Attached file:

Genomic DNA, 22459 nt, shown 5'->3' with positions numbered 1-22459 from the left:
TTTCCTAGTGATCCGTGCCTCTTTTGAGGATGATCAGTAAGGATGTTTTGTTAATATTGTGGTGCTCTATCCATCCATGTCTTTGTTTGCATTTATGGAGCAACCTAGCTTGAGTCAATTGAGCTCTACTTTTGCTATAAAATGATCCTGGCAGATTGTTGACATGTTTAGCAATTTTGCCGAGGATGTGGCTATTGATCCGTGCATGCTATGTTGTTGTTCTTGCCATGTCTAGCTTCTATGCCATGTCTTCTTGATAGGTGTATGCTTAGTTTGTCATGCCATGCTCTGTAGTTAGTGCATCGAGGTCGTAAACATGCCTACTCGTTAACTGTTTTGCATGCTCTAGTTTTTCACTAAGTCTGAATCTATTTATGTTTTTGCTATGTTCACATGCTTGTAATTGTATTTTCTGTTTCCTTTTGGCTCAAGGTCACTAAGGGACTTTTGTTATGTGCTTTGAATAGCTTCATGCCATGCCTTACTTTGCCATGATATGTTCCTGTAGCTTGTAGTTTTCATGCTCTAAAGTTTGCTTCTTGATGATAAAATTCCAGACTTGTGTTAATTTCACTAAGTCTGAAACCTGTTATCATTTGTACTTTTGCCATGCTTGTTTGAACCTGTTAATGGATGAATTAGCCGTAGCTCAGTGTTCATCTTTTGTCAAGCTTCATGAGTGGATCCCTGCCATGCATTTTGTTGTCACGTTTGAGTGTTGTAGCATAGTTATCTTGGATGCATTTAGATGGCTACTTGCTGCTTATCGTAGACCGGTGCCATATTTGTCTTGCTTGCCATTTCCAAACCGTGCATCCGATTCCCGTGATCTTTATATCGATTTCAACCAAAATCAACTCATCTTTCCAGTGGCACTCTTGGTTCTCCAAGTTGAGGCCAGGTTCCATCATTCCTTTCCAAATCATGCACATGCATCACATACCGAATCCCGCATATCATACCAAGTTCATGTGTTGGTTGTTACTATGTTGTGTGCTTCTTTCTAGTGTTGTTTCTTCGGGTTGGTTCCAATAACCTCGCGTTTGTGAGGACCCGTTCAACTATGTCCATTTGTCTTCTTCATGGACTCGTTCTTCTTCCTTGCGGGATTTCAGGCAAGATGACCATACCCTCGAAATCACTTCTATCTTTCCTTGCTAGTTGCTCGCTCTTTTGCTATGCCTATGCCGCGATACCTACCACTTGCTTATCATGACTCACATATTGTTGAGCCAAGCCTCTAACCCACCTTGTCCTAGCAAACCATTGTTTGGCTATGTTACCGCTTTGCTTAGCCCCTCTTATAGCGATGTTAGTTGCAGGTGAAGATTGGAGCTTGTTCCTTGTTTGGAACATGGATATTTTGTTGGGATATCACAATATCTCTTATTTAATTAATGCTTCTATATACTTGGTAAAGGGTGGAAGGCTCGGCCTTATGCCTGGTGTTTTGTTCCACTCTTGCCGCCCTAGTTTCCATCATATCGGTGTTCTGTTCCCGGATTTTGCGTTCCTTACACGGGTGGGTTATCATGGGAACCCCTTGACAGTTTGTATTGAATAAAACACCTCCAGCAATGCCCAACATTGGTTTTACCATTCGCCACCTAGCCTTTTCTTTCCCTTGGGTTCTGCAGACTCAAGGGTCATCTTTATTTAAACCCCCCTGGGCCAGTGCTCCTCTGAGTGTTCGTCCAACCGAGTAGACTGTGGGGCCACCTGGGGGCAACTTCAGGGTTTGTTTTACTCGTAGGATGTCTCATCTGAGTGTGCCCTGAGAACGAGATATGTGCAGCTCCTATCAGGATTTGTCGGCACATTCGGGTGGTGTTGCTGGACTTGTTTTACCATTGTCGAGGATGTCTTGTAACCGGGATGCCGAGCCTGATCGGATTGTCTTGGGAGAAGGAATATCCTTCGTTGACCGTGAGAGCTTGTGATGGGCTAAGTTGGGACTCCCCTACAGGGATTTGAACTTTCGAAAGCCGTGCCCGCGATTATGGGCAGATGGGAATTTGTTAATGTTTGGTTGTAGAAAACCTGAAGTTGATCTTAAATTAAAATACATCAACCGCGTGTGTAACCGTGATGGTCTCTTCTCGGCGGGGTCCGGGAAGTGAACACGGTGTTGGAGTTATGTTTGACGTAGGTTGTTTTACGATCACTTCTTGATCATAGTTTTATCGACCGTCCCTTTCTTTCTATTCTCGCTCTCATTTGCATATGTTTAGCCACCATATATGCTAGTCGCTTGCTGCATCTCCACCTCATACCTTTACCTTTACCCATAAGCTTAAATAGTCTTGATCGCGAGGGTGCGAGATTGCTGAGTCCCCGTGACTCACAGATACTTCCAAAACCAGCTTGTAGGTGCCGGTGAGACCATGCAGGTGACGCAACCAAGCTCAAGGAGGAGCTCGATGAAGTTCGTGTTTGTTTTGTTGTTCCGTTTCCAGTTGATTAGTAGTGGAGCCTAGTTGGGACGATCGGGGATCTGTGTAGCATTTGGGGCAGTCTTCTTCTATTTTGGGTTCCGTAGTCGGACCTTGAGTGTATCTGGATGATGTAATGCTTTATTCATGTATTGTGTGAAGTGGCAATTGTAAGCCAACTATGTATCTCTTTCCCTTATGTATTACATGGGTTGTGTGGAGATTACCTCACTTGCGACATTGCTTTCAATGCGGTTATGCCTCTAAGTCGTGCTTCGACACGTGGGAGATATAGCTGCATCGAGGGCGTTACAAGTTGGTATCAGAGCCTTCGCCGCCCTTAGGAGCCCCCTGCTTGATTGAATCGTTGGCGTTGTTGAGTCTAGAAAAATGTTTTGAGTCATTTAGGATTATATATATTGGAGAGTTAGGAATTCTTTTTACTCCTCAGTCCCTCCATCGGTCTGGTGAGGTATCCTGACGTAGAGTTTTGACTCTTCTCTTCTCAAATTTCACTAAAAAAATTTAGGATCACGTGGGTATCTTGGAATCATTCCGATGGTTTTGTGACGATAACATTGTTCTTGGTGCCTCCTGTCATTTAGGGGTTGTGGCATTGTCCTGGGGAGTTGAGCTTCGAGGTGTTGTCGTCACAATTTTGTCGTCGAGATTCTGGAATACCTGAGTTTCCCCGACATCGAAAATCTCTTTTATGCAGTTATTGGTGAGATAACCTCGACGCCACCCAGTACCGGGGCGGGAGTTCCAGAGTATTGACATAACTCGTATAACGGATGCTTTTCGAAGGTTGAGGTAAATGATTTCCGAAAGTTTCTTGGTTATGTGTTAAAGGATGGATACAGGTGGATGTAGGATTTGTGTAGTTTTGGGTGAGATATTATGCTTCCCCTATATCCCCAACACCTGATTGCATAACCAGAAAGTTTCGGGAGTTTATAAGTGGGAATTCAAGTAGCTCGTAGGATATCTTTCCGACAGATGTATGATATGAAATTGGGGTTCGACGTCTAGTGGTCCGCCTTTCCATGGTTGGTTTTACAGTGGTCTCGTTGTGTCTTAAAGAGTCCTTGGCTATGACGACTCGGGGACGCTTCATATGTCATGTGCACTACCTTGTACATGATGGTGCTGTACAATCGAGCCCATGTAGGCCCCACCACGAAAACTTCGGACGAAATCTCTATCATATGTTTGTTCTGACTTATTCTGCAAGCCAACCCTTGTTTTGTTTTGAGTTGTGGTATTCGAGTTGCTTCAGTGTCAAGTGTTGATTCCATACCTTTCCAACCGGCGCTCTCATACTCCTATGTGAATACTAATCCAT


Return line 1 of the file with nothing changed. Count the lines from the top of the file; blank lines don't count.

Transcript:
Genomic DNA, 22459 nt, shown 5'->3' with positions numbered 1-22459 from the left: